Contentious Probate

The growth in claims after death

Over the next few months, Barrett & Co will be publishing a series of articles highlighting the extensive work that we do in what is known as Contentious Probate.

This specific type of civil litigation is primarily linked to issues and disputes caused when family members pass away, perhaps leaving a Will which you may believe is invalid; a valid Will but does not leave the sum you believe you deserved or were promised by the deceased; or where there is no Will at all, and the Estate distribution under Intestacy does not achieve the result which you think was intended.

Our articles will look at all of these different options and also the branching issues that could be associated with these situations.

With Contentious Probate being a huge growth area, Barrett & Co are specialists in providing clear and concise advice to anybody who thinks that they may have a claim against an Estate or have concerns about a deceased’s estate in any other way, and should you believe that any of our upcoming articles might apply in your family setups, please do not hesitate to contact us.

Why is this such a growth area?

The Independent newspaper reported back in January 2013 that the number of Court cases declaring whole Wills as invalid, either due to lack of capacity or other validity issues, has almost doubled. Alongside this, London’s High Court had seen a 700% rise in the number of actions challenging Wills, although this does not equate to a 700% increase in successful claims.

The reason for such a growth in disputes can be for several reasons, including changing family structures in modern Britain, changing accumulation of wealth for younger generations and the issues of homemade Wills.

(1) Family Structures

According to the Office for National Statistics, around 42% of marriages end in divorce. Although some people never re-marry, many do find a partner later on in life, but this late introduction to a new family can give rise to several issues, including when considering inheritance.

The family model of 2.4 children per family is no longer seen as the standard familial setup. Stepchildren, personal wealth division upon re-marriage and other issues make up for a rise in disputes, for example, a stepchild of a deceased has no automatic entitlement to inherit in an Estate unless they are specifically nominated in a Will.

There are many family setups where stepchildren and cohabitation issues may arise. Channels of communication between family members, which historically may have been clear, may now be blurred, resulting in unresolved resentment and argument, which can be refuelled after the loss of a family member.

(2) Economic Climate

Another reason for the increase in contesting Wills could be because of our economic climate. A recent study by the Financial Times has discovered that “Millennials” are significantly poorer than that of older generations, such as the “Baby Boomers” and with our future economic prospects looking uncertain, there is the argument that for the younger generation, one of the primary ways to achieve personal wealth is from a familial inheritance. For many this means that being excluded or under-provided for by inheritance is now worth fighting for, whilst several years ago, the chances of independent wealth may have meant many people chose to avoid further family rifts.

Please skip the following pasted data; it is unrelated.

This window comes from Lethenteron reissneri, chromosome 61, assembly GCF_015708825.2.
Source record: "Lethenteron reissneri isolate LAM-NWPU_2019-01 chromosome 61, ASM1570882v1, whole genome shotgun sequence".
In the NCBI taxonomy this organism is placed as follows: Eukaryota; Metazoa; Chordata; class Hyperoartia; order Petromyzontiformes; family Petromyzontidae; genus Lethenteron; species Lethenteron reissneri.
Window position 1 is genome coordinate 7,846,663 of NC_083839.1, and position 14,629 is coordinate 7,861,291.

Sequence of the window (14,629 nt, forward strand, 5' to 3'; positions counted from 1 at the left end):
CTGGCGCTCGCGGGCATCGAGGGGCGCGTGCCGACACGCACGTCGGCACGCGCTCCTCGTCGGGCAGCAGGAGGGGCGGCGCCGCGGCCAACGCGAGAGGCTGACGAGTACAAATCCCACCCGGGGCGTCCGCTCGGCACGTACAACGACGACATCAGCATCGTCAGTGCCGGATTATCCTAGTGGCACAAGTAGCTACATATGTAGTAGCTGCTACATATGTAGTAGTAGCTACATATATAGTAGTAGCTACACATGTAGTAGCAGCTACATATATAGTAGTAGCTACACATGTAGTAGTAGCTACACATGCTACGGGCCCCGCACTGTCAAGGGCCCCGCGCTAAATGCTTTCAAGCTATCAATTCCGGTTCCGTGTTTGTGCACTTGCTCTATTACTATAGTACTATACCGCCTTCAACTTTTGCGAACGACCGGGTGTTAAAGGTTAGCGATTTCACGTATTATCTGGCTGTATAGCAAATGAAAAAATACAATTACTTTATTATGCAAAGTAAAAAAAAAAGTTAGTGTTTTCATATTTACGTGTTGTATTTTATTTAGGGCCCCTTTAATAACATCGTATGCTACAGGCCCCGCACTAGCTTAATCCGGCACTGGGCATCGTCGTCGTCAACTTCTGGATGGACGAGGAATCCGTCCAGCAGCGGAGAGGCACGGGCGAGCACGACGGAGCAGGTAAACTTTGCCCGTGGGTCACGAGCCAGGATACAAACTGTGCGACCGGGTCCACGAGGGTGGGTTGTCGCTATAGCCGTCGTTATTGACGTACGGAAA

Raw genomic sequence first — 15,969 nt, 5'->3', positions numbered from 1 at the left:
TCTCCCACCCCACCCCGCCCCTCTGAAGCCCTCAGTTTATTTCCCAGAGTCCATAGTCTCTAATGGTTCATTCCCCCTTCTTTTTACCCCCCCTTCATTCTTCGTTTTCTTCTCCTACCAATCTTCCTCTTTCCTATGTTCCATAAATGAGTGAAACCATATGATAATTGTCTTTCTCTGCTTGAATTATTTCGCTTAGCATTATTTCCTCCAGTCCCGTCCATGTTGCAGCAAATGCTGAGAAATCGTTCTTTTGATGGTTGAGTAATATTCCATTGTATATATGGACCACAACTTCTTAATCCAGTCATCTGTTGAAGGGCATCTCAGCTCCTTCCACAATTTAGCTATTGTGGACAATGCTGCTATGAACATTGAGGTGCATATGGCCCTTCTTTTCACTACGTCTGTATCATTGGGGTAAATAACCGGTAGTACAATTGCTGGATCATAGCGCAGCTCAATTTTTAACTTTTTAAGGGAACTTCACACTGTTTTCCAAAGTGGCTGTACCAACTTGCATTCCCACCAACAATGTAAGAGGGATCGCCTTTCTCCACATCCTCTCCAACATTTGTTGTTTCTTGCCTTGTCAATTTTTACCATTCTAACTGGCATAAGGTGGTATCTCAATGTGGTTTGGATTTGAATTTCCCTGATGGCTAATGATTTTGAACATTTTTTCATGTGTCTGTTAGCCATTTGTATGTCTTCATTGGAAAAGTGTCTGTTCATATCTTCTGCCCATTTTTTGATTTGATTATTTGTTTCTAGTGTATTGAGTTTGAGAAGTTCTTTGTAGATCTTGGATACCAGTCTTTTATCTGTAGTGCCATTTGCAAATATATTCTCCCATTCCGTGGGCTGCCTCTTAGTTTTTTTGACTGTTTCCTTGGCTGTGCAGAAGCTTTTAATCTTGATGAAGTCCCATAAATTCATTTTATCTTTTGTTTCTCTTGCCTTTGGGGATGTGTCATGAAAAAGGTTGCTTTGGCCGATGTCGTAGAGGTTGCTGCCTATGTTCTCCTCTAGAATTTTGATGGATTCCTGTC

(3) Homemade Wills

The value of having your Will drafted professionally by solicitors, cannot be undervalued. For a Will the cost of around £250.00 (rising depending on complexity), can significantly reduce the risk of costs and disputes after death. Estates can potentially decrease in value by thousands of pounds to pay for legal fees that arise in Contentious Probate. Whether the Estate or the claimant pays, the funds available for distribution or the value of an award received will reduce.

The Co-operative Legal Services have even suggested that poorly drafted or ineffective homemade Wills are to blame for prolonged Probate applications and disputes for around 38,000 families per year.

From our Firm’s own experience, homemade Wills often contain ambiguity or a lack of clarity, and they can often give rise to questions of capacity and the possibility of undue influence.

In Summary

Although this is not an exhaustive list of reasons for Estate disputes to arise, it does provide an overview of why this is such a growth area.

Over the next few months our articles will be delving deeper into specific examples of when disputes can arise, what you can do to prevent them if you are thinking about Estate Planning, and how to ensure you get the best result for your claim, or in defending a claim.

 

Should you have any immediate questions regarding Contentious Probate, whether that be in relation to your own Estate, or that you are an Executor and you believe a claim may arise; or indeed if you have a claim against an Estate, please do not hesitate to contact the Contentious Probate Department at Barrett & Co. Our solicitors can provide initial advice under our Fixed Fee umbrella to assist you in moving forward at this difficult time.

Further reading

Inheritance Act claims and Contested Probate

Proposed Probate Court fee increase will not come into effect!

Long Delays in the Probate Registry

What is Probate?

So Are Probate Court Fees Going Up or Not?

Wills & Probate Testimonials

Probate Fees – Pricing Transparency

"barrettandco" and "Barrett & Co" are trading names of Barrett & Co Solicitors LLP, a Limited Liability Partnership incorporated in England and Wales under registration number OC356263, with registered office at Salisbury House, 54 Queens Road, Reading, Berkshire RG1 4AZ. Barrett & Co Solicitors LLP is authorised and regulated by the Solicitors Regulation Authority www.sra.org.uk (SRA Number 549694).

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